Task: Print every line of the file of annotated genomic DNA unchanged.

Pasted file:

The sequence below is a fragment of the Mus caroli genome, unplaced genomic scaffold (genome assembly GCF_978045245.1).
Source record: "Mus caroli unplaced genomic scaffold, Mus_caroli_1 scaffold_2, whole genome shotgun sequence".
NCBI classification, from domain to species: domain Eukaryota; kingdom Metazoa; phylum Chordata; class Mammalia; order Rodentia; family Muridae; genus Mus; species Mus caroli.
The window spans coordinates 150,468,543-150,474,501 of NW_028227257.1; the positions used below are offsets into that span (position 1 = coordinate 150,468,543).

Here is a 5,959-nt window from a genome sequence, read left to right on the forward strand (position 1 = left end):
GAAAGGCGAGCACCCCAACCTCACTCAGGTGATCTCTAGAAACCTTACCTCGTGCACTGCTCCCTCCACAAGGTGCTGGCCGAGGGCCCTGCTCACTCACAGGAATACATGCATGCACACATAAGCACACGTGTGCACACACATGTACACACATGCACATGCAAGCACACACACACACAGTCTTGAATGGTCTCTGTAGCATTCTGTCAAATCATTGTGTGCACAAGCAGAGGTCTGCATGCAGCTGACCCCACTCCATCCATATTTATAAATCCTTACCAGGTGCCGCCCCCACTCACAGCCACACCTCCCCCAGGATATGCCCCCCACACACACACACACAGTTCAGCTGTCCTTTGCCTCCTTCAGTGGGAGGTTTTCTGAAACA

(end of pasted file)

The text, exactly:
The sequence below is a fragment of the Mus caroli genome, unplaced genomic scaffold (genome assembly GCF_978045245.1).
Source record: "Mus caroli unplaced genomic scaffold, Mus_caroli_1 scaffold_2, whole genome shotgun sequence".
NCBI classification, from domain to species: domain Eukaryota; kingdom Metazoa; phylum Chordata; class Mammalia; order Rodentia; family Muridae; genus Mus; species Mus caroli.
The window spans coordinates 150,468,543-150,474,501 of NW_028227257.1; the positions used below are offsets into that span (position 1 = coordinate 150,468,543).

Here is a 5,959-nt window from a genome sequence, read left to right on the forward strand (position 1 = left end):
GAAAGGCGAGCACCCCAACCTCACTCAGGTGATCTCTAGAAACCTTACCTCGTGCACTGCTCCCTCCACAAGGTGCTGGCCGAGGGCCCTGCTCACTCACAGGAATACATGCATGCACACATAAGCACACGTGTGCACACACATGTACACACATGCACATGCAAGCACACACACACACAGTCTTGAATGGTCTCTGTAGCATTCTGTCAAATCATTGTGTGCACAAGCAGAGGTCTGCATGCAGCTGACCCCACTCCATCCATATTTATAAATCCTTACCAGGTGCCGCCCCCACTCACAGCCACACCTCCCCCAGGATATGCCCCCCACACACACACACACAGTTCAGCTGTCCTTTGCCTCCTTCAGTGGGAGGTTTTCTGAAACA